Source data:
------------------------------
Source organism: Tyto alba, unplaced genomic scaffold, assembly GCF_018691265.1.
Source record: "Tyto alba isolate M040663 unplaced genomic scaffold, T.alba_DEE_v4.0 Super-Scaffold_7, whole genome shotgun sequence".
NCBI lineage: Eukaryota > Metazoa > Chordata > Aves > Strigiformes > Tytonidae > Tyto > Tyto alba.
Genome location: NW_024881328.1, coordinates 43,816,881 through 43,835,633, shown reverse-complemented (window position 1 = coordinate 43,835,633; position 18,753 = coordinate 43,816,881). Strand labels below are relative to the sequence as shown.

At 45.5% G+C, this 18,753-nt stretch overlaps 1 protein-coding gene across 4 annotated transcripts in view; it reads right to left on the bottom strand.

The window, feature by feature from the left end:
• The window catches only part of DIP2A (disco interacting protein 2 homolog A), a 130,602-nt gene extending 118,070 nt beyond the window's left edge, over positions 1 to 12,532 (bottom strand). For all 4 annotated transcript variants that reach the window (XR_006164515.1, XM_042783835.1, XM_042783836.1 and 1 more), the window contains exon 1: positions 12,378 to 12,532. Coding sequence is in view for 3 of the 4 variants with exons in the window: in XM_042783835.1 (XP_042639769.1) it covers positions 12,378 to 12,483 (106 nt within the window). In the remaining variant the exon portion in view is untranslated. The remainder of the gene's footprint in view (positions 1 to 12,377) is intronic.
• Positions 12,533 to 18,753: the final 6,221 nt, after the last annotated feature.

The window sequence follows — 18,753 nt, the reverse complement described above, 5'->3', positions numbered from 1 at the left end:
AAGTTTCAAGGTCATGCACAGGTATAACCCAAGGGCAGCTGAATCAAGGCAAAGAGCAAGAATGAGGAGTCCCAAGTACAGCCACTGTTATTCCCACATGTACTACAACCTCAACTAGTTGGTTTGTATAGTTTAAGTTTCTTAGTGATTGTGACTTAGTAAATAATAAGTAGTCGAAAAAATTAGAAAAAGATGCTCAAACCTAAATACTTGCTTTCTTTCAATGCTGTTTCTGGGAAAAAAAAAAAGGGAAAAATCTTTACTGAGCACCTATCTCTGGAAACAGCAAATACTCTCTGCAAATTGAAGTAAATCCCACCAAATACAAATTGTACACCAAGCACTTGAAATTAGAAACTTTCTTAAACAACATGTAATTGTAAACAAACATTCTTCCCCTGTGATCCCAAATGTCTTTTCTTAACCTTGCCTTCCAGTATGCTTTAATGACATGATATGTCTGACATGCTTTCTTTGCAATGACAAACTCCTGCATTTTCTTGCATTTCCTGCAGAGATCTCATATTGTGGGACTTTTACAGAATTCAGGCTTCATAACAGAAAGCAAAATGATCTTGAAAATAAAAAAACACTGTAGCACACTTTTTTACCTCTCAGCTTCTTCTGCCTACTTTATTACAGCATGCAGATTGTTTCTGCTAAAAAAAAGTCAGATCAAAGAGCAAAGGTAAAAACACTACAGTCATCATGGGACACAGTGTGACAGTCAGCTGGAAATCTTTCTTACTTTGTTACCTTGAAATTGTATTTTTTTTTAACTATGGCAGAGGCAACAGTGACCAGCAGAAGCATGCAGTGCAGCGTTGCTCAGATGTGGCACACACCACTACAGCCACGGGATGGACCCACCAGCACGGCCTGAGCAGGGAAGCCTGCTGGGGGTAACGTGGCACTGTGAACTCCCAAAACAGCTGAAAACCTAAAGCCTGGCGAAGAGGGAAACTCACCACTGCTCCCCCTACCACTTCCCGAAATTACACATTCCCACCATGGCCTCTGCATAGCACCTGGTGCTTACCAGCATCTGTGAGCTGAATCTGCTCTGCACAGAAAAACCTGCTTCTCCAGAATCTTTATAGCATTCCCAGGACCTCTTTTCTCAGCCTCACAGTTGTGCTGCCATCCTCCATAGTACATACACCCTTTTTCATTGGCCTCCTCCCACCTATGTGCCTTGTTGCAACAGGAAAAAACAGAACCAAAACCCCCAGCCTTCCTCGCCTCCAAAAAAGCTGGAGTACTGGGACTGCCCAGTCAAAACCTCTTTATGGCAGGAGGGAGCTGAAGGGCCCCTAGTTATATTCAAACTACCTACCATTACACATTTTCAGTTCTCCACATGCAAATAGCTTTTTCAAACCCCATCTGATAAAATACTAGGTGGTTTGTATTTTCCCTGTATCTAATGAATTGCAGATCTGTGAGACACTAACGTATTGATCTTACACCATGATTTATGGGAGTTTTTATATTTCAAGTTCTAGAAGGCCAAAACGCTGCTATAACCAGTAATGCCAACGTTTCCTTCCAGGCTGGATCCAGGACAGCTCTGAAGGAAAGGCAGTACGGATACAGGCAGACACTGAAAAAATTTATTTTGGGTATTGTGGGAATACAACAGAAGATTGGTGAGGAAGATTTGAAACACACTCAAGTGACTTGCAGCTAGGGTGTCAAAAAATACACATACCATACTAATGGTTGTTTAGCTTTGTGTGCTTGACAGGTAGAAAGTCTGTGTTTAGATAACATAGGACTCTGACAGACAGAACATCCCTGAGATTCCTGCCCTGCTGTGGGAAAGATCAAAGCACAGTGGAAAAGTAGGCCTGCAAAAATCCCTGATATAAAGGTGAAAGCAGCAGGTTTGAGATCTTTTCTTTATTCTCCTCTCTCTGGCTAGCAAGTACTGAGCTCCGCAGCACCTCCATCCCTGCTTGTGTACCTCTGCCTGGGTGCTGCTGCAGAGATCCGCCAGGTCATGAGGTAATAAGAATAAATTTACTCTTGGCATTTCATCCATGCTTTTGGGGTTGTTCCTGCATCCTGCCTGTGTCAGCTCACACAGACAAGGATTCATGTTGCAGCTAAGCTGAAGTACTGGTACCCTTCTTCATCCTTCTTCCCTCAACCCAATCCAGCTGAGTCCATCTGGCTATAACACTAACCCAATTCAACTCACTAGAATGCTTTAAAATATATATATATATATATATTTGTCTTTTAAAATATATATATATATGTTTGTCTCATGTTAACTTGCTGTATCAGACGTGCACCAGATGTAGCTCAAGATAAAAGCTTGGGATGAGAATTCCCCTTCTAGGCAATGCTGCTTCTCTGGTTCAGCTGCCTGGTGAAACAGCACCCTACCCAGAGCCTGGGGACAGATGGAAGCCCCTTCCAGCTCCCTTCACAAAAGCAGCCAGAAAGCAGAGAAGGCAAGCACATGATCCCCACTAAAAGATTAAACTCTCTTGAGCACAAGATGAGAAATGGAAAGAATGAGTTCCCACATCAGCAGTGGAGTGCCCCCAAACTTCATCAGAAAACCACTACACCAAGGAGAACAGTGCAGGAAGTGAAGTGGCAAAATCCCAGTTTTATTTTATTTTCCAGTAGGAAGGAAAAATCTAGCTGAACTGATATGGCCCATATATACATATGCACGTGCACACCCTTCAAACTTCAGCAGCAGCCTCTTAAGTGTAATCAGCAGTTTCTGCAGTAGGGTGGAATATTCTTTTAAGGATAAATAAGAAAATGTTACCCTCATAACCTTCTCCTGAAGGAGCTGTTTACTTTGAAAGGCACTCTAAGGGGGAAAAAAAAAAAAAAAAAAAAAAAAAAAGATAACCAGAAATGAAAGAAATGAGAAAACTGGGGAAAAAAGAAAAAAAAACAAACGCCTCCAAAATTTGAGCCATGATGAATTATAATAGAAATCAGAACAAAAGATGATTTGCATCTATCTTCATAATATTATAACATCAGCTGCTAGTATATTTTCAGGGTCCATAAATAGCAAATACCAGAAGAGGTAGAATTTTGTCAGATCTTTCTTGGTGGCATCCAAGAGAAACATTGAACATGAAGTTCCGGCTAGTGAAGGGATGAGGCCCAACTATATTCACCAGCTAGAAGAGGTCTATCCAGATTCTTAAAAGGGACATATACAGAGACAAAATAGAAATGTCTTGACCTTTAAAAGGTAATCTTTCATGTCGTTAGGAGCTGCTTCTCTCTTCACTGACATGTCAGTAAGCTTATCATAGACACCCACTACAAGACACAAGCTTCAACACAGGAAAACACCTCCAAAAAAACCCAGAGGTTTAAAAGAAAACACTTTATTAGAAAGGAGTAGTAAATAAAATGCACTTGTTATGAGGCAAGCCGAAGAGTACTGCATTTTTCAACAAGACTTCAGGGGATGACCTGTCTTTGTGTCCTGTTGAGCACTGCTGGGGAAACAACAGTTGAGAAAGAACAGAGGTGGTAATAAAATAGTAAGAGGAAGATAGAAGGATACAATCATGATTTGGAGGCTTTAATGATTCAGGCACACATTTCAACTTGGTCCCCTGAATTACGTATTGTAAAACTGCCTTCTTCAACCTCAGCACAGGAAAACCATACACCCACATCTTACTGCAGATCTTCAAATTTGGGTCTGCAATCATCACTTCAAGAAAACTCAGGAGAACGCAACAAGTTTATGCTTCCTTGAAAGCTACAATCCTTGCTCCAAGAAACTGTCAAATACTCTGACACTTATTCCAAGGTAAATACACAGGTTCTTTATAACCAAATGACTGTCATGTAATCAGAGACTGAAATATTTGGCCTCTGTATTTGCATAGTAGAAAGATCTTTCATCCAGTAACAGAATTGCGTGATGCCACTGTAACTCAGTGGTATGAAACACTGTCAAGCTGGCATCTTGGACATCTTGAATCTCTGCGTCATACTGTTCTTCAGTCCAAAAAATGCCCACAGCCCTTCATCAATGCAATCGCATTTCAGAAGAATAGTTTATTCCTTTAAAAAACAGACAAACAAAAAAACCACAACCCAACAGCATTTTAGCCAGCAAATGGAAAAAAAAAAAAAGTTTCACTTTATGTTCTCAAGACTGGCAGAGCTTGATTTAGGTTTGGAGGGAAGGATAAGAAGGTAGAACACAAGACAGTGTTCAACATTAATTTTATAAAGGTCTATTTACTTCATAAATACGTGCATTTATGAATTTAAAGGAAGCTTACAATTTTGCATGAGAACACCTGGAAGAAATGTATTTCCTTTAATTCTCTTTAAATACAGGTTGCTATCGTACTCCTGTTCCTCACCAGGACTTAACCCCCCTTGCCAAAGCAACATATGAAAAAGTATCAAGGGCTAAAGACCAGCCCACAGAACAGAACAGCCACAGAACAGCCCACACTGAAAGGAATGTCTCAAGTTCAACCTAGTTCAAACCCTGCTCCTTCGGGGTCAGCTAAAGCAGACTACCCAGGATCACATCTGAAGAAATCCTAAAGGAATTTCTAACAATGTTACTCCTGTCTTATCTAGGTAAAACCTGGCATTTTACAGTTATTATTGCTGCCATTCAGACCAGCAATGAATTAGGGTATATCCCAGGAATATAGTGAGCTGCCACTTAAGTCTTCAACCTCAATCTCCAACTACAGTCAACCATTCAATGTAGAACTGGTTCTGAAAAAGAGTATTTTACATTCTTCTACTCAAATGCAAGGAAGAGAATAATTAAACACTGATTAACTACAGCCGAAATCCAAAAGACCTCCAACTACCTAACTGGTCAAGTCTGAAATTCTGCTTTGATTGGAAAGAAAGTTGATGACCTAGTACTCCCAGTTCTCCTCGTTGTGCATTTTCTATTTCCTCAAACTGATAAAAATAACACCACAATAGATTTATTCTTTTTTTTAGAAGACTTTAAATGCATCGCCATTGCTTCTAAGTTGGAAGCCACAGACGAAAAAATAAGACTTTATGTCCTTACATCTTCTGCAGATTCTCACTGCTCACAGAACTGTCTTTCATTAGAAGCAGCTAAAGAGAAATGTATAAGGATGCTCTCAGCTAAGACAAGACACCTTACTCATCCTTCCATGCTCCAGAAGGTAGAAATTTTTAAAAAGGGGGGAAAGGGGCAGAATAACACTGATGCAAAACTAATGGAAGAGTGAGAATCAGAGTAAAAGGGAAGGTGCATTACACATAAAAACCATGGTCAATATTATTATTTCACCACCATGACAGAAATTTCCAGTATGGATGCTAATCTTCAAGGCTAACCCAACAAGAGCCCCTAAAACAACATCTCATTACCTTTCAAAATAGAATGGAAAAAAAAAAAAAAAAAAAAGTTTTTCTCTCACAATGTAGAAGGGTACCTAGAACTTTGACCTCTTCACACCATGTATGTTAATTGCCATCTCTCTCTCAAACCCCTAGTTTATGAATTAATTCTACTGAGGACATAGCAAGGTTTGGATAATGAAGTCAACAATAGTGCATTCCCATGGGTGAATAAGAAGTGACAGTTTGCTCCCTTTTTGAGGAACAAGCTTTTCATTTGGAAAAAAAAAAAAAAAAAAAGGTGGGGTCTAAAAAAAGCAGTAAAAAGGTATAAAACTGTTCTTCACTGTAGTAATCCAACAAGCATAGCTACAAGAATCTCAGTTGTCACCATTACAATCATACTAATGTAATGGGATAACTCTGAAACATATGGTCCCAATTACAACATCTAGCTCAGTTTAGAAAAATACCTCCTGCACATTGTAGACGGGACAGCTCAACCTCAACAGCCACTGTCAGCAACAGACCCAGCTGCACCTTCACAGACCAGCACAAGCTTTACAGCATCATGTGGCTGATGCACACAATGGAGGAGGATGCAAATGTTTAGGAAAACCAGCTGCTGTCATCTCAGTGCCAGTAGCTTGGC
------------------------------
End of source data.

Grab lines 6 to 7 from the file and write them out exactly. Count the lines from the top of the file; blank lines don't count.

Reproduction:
The window, feature by feature from the left end:
• The window catches only part of DIP2A (disco interacting protein 2 homolog A), a 130,602-nt gene extending 118,070 nt beyond the window's left edge, over positions 1 to 12,532 (bottom strand). For all 4 annotated transcript variants that reach the window (XR_006164515.1, XM_042783835.1, XM_042783836.1 and 1 more), the window contains exon 1: positions 12,378 to 12,532. Coding sequence is in view for 3 of the 4 variants with exons in the window: in XM_042783835.1 (XP_042639769.1) it covers positions 12,378 to 12,483 (106 nt within the window). In the remaining variant the exon portion in view is untranslated. The remainder of the gene's footprint in view (positions 1 to 12,377) is intronic.